The state of Minnesota has proven routinely that its leaders at various levels of government have a collective loose screw — especially in its schools and colleges — and two recent news items will do little to change this perception.
The first is that the Minnesota State university system, which comprises 33 higher education institutions, must do away with all references to “law enforcement” according to a kind of “reminder” email obtained by Alpha News.com.
The edict is part of the Minnesota State Taskforce on Law Enforcement Education Reform from February 2021. It “recommends” the removal of “paramilitary language from all law enforcement education programs, courses and training.”
It also calls for “Minnesota State Law Enforcement Programs” to be renamed “Peace Officer Training Programs.”
A Minnesota State memo from March of this year states that “In October 2022, programs will provide final evidence to demonstrate program alignment with Taskforce recommendations resulting in an evaluation for a program name change to Professional Peace Officer Program.”
A unnamed source told Alpha News that the term “law enforcement” was considered “triggering” to some, and also noted that a skills course, “the last step in training to become a police officer,” currently only has 20 percent of its typical enrollment.
Perhaps, just perhaps, that has something to do with regular people getting sick and tired of feel-good, theory-based drivel. After all, one year ago the University of Minnesota took the (brave) step of increasing police presence in response to rising crime. The result: an almost 40 percent drop in property and violent crime.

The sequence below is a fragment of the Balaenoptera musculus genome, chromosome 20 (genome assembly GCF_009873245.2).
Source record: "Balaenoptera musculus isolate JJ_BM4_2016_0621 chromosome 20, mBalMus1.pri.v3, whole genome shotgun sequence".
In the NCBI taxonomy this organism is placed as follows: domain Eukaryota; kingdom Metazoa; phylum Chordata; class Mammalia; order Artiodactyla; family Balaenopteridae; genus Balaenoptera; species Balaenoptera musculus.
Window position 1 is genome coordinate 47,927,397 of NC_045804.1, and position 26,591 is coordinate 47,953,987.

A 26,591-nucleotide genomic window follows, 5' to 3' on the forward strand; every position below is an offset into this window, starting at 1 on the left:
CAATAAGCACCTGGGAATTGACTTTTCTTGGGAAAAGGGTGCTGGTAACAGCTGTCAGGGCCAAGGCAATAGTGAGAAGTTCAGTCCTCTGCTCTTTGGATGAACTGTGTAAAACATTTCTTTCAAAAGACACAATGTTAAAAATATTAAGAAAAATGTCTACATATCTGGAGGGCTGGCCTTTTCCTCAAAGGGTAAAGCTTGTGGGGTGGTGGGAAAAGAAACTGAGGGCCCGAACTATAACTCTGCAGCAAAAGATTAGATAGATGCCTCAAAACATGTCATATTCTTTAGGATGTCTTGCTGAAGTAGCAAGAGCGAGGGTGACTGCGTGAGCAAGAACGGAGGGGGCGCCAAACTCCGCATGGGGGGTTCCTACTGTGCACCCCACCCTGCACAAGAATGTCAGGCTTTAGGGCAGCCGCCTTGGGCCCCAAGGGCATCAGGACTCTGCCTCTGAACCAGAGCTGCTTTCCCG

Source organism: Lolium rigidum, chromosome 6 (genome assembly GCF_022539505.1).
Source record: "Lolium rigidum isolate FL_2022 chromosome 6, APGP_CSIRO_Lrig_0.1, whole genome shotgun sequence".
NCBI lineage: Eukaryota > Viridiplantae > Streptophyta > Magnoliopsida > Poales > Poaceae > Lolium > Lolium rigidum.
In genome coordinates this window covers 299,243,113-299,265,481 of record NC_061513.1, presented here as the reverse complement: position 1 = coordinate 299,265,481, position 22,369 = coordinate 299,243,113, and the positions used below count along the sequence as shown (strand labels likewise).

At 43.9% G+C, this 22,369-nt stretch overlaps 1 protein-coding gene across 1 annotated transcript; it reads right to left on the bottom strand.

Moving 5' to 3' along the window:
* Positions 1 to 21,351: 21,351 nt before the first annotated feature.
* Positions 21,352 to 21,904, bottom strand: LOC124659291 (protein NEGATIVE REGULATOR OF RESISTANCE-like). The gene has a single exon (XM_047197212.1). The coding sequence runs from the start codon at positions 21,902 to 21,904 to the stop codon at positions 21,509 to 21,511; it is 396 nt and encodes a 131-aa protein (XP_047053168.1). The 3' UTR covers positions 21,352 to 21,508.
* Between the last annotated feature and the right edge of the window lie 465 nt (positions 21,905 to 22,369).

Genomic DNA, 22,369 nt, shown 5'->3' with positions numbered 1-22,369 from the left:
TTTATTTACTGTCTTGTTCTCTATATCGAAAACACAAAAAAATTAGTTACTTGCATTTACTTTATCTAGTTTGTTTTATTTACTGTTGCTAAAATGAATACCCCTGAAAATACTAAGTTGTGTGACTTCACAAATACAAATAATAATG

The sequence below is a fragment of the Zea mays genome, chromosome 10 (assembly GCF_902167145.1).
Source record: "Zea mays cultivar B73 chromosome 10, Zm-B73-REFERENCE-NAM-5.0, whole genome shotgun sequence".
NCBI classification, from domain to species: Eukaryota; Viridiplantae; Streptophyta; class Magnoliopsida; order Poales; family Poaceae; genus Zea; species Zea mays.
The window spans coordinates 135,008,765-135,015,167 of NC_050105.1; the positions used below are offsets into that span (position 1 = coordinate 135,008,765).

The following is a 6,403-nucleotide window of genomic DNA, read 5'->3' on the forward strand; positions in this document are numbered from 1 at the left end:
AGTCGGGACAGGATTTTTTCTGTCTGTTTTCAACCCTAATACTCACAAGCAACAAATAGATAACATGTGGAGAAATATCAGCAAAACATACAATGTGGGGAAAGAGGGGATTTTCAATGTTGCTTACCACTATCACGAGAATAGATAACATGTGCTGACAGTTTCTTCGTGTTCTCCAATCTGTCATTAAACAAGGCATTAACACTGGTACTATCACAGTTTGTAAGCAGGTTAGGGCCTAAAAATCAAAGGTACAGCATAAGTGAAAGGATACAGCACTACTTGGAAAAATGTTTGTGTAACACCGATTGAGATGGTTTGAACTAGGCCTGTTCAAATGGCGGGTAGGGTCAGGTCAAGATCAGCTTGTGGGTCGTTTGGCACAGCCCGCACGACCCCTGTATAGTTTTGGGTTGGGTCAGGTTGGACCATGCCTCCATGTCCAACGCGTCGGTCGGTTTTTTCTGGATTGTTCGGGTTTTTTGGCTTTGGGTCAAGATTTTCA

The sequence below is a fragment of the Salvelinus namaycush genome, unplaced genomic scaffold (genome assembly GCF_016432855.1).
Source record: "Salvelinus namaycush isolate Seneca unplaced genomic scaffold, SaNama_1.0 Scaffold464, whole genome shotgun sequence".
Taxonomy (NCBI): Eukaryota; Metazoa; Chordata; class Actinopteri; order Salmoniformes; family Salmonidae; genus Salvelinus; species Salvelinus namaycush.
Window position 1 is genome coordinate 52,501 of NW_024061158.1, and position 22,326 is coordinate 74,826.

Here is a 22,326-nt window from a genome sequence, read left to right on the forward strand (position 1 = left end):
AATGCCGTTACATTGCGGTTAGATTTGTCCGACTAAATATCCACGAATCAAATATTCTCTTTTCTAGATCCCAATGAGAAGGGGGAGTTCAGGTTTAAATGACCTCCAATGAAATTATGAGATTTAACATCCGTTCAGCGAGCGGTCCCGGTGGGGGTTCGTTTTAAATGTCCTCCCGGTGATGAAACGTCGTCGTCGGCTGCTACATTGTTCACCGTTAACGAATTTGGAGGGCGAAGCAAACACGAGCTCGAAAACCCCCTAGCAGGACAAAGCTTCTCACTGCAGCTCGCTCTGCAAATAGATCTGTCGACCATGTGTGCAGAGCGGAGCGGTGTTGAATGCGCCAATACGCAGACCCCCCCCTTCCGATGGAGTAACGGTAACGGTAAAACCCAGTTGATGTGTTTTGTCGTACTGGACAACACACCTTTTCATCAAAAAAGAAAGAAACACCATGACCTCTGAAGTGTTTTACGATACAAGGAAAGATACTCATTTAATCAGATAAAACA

Speaking of the University of Minnesota, Chris Rufo recently revealed that medical students at the school must now “take an oath to ‘honor all Indigenous ways of healing that have been historically marginalized by Western medicine’ and fight ‘white supremacy, colonialism, [and] the gender binary.'”
Most people probably couldn’t care less how much medical students honor Indigenous “ways of healing” … as long as they ditch the tree-hugging kumbaya before actual treatment.
But is U. Minnesota merely a glimpse of what’s to come? The government of New Zealand has taken this hooey to the next level, seeking to inject Maori “knowledge system” into actual science courses.
And do not forget this classic, so to speak.
IMAGES: Sam72/Shutterstock.com; Chris Rufo/Twitter screencap